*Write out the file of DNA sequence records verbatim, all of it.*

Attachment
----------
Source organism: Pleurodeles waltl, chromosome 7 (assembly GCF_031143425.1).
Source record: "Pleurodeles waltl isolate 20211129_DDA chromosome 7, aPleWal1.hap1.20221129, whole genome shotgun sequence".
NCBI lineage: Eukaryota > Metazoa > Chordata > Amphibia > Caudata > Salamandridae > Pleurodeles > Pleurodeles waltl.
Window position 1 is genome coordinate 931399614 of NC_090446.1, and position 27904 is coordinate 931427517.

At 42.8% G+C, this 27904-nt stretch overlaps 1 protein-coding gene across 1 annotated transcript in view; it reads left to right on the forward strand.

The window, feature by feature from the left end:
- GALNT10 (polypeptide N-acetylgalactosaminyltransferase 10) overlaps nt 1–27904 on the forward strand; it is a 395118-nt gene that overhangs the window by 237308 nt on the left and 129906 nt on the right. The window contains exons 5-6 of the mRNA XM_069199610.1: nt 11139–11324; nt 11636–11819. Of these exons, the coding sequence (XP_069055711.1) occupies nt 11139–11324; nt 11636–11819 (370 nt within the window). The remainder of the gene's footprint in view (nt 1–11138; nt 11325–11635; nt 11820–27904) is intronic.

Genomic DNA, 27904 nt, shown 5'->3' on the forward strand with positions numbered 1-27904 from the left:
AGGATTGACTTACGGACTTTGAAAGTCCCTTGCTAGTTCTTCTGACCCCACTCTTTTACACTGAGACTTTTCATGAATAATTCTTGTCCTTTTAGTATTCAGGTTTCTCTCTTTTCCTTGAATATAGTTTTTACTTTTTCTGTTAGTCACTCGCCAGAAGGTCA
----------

Source organism: Pleurodeles waltl, chromosome 7 (assembly GCF_031143425.1).
Source record: "Pleurodeles waltl isolate 20211129_DDA chromosome 7, aPleWal1.hap1.20221129, whole genome shotgun sequence".
NCBI lineage: Eukaryota > Metazoa > Chordata > Amphibia > Caudata > Salamandridae > Pleurodeles > Pleurodeles waltl.
Window position 1 is genome coordinate 931399614 of NC_090446.1, and position 27904 is coordinate 931427517.

At 42.8% G+C, this 27904-nt stretch overlaps 1 protein-coding gene across 1 annotated transcript in view; it reads left to right on the forward strand.

The window, feature by feature from the left end:
- GALNT10 (polypeptide N-acetylgalactosaminyltransferase 10) overlaps nt 1–27904 on the forward strand; it is a 395118-nt gene that overhangs the window by 237308 nt on the left and 129906 nt on the right. The window contains exons 5-6 of the mRNA XM_069199610.1: nt 11139–11324; nt 11636–11819. Of these exons, the coding sequence (XP_069055711.1) occupies nt 11139–11324; nt 11636–11819 (370 nt within the window). The remainder of the gene's footprint in view (nt 1–11138; nt 11325–11635; nt 11820–27904) is intronic.

Genomic DNA, 27904 nt, shown 5'->3' on the forward strand with positions numbered 1-27904 from the left:
AGGATTGACTTACGGACTTTGAAAGTCCCTTGCTAGTTCTTCTGACCCCACTCTTTTACACTGAGACTTTTCATGAATAATTCTTGTCCTTTTAGTATTCAGGTTTCTCTCTTTTCCTTGAATATAGTTTTTACTTTTTCTGTTAGTCACTCGCCAGAAGGTCA